Edmonton high school student wins prestigious $80K Schulich scholarship

It’s become an annual tradition for an Archbishop MacDonald student to win a prestigious award.

For the fourth consecutive year, a student at the Edmonton high school has won a Schulich Leaders Award. This year, Jennifer Huynh has awarded the honour and the accompanying $80,000 scholarship.

“It felt so so surreal. I’ve always known that I’ve loved STEM, that this is what I want to study, so just being able to have this opportunity to just keep doing what I love. It’s just amazing,” Huynh said.

“I’m so thankful to the University of Alberta, my school and obviously the student foundation for believing in me. It still feels a little bit like a dream and I definitely feel like I’m still processing it a little bit.”

READ MORE: 2021 Regina graduate awarded $100K STEM scholarship

There are 100 Schulich awards distributed to 20 universities around Canada, including the University of Alberta, which chose Huynh as a recipient this year.

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“She’s just such an outstanding student at our school. Not only is she academic, she’s such a leader, and social justice is so huge in our school and she just brings it out in everything that she does. She’s such a kind student and totally motivated,” Archbishop MacDonald High School principal Theresa Antonakis said.

The scholarships are designed to support students who are seeking post-secondary education in STEM (science, technology, engineering and math). Huynh won the award not only due to her academic achievements — all her marks are above 95 per cent — but also because of all she does outside of the classroom. Despite restraints caused by the COVID-19 pandemic, the 17-year-old completed a course at Harvard University simply because she was interested, and she volunteered at a Canadian technology company and in her community.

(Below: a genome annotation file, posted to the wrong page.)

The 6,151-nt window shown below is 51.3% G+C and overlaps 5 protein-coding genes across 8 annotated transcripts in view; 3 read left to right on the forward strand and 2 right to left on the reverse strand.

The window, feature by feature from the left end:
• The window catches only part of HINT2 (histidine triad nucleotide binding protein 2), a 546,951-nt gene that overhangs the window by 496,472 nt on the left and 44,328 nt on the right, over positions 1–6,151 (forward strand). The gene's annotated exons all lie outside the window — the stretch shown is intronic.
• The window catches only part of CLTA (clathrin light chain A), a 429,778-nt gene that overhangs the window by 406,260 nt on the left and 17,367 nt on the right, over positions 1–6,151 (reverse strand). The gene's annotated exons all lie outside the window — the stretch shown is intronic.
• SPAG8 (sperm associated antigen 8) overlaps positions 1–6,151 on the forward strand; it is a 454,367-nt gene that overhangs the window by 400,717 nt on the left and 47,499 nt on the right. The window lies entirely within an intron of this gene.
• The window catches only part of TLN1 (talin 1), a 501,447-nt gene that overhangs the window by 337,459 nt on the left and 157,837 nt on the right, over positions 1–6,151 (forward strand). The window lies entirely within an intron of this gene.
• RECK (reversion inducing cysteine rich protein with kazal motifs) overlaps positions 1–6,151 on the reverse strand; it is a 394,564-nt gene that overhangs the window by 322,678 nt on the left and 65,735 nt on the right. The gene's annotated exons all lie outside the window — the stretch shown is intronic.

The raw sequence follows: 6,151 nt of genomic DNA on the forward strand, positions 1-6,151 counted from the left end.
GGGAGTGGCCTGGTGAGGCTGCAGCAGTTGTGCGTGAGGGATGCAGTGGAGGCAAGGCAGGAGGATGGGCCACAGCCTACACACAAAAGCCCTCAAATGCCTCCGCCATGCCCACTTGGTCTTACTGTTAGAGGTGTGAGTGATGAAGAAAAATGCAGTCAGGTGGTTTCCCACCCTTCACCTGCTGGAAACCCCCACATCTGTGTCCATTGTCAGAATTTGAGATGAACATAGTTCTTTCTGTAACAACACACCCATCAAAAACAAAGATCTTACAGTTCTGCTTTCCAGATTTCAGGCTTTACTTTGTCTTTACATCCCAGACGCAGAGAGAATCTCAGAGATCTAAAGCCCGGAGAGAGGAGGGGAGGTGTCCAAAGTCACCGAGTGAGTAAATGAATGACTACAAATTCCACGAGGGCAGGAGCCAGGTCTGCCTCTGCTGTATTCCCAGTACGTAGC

“I was really involved in the immigration, refugee community because I myself am an immigrant,” Huynh said. “My family and I came from Vietnam to Canada when I was just a child, so I’ve really enjoyed being part of the community and trying to help people and giving back.”

READ MORE: Regina high school student receives $80K scholarship for post-secondary studies

One of the greatest benefits of the scholarship is it allows recipients to focus on academics and endeavors outside of school that will help kickstart their future careers.

“You don’t have to worry about making ends meet or paying off student debt,” Schulich Leaders Scholarships executive director David Goodman said. “You can spend that time — rather than working a part or full-time job, and something that you might not advance your career in — and you can spend that time pursuing an entrepreneurial venture or working perhaps for a lower wage in a research position.”

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“Not only can I now focus much more on my education and on pursuing research opportunities, but in a way, it’s also further motivated my aspirations to break innovative boundaries in STEM and hopefully one day use my education to have some sort of positive impact on the world,” she said.

The $100-million Schulich program was established in 2012 and funds up to 100 students pursuing undergraduate STEM programs each year.

“It’s an opportunity for them to advance their careers at a very early, early stage, and provide a host of recognition opportunities, and, of course, advancement opportunities for further development in the STEM disciplines,” Goodman said.

Antonakis said having an Archbishop MacDonald student win the award four years in a row brings a lot of pride to the school.

“It is a legacy and we really pride ourselves on our academics, but not only our academics, our leadership,” she said. “Our students are such trailblazers. They’re innovative students, and they’re so motivated to do well, not just academically, but to make a change in the world. They really want to make a difference.”

Huynh will be attending the University of Alberta in September, where she will study math and physics. For now, the Edmontonian is keeping her options open in terms of a career.

“I think my biggest aspiration wherever I end up with my career is to just make a positive impact on the world and hopefully improve lives for people through STEM.”

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